Pardon my long absence and failing to keep my daily writing commitment. No excuses. I’d claim it’s because I read Greg McKeown’s book Essentialism and had to make decisions on what’s important (partially true).
But in the end, I can keep up a daily blog for 6 months. I don’t have to write Pulitzer-prize worthy nonfiction…. So, onto today’s observation.
When We Know Opportunities are not Opportunities, We Must Cut and Run.
I listened to the Advanced Selling Podcast on my quicker-than-usual holiday commute. Specifically:
- The Dreaded Sales Forecast: The GOMA Method (Part 1) – October 6, 2014
- Another Dreaded Sales Forecast: The GOMA Method (Part 2) – October 13, 2014
GOMA = Get off my tush (I think)
The point of the two podcast episodes: How pipeline meetings are often useless rituals. Like religious rituals, they are often just yawned through or used to shame lagging sales efforts. They aren’t used for coaching and developing and identifying opportunities for improvement.
One of the hosts’ six suggestions is to discontinue our tendency to assign percentage probabilities to pipeline opportunities. We need to learn to evaluate whether each opportunity in our pipeline either will or will not work out in the end.
Most of us know when opportunities are true opportunities and when they are excuses to look busy.
We’re not really fooling ourselves. We are being lazy or betraying a lack of training. It’s important for us to be violently protective of our pipelines. If we know an opportunity will never materialize (or if it’s not a client that fits your profile), we need to learn to clean it and kill it.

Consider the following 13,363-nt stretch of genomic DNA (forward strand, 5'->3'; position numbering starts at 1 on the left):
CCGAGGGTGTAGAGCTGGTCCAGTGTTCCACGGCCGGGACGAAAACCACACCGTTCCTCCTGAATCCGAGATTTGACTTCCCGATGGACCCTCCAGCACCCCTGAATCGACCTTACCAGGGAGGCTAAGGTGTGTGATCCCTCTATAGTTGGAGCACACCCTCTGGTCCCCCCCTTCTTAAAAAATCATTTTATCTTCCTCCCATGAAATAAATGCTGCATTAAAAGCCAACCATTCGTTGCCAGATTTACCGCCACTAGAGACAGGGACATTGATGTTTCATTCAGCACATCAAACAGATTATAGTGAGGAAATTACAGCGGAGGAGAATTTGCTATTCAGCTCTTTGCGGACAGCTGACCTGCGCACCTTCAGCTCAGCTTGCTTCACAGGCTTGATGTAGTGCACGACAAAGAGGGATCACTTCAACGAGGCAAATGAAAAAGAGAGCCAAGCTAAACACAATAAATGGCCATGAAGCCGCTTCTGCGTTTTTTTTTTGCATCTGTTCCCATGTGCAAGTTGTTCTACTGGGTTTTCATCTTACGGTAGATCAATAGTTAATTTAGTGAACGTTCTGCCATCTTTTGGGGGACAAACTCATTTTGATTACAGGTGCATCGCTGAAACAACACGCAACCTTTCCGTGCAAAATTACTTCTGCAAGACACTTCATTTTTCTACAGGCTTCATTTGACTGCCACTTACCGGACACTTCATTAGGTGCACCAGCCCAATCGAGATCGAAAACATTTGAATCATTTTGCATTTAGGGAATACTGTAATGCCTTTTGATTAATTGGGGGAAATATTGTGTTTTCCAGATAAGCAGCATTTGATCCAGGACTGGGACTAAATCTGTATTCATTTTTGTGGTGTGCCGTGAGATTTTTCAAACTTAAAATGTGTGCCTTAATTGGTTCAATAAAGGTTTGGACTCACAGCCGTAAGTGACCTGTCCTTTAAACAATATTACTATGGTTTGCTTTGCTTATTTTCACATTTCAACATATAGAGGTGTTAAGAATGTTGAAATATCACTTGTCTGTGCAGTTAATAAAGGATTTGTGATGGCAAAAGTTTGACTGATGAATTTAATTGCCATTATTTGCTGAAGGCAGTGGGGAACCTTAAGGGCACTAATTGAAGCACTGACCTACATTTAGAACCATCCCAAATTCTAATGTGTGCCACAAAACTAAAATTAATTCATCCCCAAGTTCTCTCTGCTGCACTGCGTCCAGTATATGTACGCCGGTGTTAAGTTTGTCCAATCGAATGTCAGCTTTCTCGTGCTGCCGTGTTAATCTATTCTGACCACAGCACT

This pipeline cleansing is a skill I must learn. But here are some best guesses at best practices.
An opportunity is an opportunity when….
- The client fits your client profile: Don’t keep hangers on if they don’t fit the type of organization you want to work with.
- You have identified all stakeholders: If you’re hanging on with the person who checks with the folks who check with the folks, then you might not have a true opportunity.
- You have identified problems that need to be solved.
- You’re confident your solutions solve those problems.
- You have been able to gain small commitments and collaboration.
How do you keep your pipeline clean? Are you honest about opportunities – if they truly are opportunities?